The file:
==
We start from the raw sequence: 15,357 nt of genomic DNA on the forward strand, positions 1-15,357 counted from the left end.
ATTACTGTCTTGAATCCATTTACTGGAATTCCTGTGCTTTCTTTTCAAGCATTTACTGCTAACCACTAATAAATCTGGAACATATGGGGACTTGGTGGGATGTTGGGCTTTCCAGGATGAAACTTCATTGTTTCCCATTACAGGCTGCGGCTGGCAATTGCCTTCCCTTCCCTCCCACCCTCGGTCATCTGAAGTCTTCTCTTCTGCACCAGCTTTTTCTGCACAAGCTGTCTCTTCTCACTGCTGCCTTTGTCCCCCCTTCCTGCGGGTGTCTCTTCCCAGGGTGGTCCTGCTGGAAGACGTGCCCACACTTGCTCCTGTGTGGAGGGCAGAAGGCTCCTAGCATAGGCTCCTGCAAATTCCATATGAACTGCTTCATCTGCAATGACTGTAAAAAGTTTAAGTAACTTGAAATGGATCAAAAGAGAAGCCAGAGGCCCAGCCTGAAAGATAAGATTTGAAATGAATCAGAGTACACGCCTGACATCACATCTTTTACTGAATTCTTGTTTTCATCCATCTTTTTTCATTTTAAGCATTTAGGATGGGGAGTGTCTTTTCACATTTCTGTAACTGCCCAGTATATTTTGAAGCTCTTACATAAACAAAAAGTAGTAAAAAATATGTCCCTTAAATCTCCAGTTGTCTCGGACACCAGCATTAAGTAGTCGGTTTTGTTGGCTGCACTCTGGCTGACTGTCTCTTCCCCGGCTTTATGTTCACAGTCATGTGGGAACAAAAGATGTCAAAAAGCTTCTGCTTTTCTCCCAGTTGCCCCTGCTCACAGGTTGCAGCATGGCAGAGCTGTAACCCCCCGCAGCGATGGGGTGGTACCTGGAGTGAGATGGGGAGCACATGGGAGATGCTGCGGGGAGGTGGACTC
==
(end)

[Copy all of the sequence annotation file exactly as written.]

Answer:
We start from the raw sequence: 15,357 nt of genomic DNA on the forward strand, positions 1-15,357 counted from the left end.
ATTACTGTCTTGAATCCATTTACTGGAATTCCTGTGCTTTCTTTTCAAGCATTTACTGCTAACCACTAATAAATCTGGAACATATGGGGACTTGGTGGGATGTTGGGCTTTCCAGGATGAAACTTCATTGTTTCCCATTACAGGCTGCGGCTGGCAATTGCCTTCCCTTCCCTCCCACCCTCGGTCATCTGAAGTCTTCTCTTCTGCACCAGCTTTTTCTGCACAAGCTGTCTCTTCTCACTGCTGCCTTTGTCCCCCCTTCCTGCGGGTGTCTCTTCCCAGGGTGGTCCTGCTGGAAGACGTGCCCACACTTGCTCCTGTGTGGAGGGCAGAAGGCTCCTAGCATAGGCTCCTGCAAATTCCATATGAACTGCTTCATCTGCAATGACTGTAAAAAGTTTAAGTAACTTGAAATGGATCAAAAGAGAAGCCAGAGGCCCAGCCTGAAAGATAAGATTTGAAATGAATCAGAGTACACGCCTGACATCACATCTTTTACTGAATTCTTGTTTTCATCCATCTTTTTTCATTTTAAGCATTTAGGATGGGGAGTGTCTTTTCACATTTCTGTAACTGCCCAGTATATTTTGAAGCTCTTACATAAACAAAAAGTAGTAAAAAATATGTCCCTTAAATCTCCAGTTGTCTCGGACACCAGCATTAAGTAGTCGGTTTTGTTGGCTGCACTCTGGCTGACTGTCTCTTCCCCGGCTTTATGTTCACAGTCATGTGGGAACAAAAGATGTCAAAAAGCTTCTGCTTTTCTCCCAGTTGCCCCTGCTCACAGGTTGCAGCATGGCAGAGCTGTAACCCCCCGCAGCGATGGGGTGGTACCTGGAGTGAGATGGGGAGCACATGGGAGATGCTGCGGGGAGGTGGACTC